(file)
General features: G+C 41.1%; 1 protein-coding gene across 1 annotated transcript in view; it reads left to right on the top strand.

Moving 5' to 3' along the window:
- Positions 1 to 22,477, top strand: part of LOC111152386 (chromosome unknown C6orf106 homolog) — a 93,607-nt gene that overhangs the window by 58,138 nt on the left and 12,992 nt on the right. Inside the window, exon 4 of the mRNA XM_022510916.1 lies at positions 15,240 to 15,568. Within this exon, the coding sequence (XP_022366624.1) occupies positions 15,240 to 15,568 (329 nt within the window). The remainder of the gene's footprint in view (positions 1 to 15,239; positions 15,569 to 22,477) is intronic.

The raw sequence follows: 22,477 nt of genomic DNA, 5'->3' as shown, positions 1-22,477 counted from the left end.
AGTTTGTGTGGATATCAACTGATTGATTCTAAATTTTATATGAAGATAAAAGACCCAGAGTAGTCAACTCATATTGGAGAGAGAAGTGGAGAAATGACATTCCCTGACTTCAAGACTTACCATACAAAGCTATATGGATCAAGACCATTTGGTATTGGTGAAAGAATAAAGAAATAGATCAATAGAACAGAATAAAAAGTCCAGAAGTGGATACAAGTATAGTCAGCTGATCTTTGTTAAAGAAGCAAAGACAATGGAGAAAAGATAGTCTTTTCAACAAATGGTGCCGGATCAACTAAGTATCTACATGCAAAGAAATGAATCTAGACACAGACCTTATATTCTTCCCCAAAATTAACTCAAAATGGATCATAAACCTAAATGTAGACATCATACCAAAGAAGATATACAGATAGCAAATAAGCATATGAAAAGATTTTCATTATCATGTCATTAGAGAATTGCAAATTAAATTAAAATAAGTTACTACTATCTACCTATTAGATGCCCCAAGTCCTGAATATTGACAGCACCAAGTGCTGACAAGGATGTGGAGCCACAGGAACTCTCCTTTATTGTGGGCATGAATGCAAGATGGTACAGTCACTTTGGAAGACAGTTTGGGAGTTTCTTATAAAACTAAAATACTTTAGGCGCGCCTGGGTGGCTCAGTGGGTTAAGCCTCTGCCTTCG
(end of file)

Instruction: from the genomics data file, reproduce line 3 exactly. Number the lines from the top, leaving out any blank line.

- Positions 1 to 22,477, top strand: part of LOC111152386 (chromosome unknown C6orf106 homolog) — a 93,607-nt gene that overhangs the window by 58,138 nt on the left and 12,992 nt on the right. Inside the window, exon 4 of the mRNA XM_022510916.1 lies at positions 15,240 to 15,568. Within this exon, the coding sequence (XP_022366624.1) occupies positions 15,240 to 15,568 (329 nt within the window). The remainder of the gene's footprint in view (positions 1 to 15,239; positions 15,569 to 22,477) is intronic.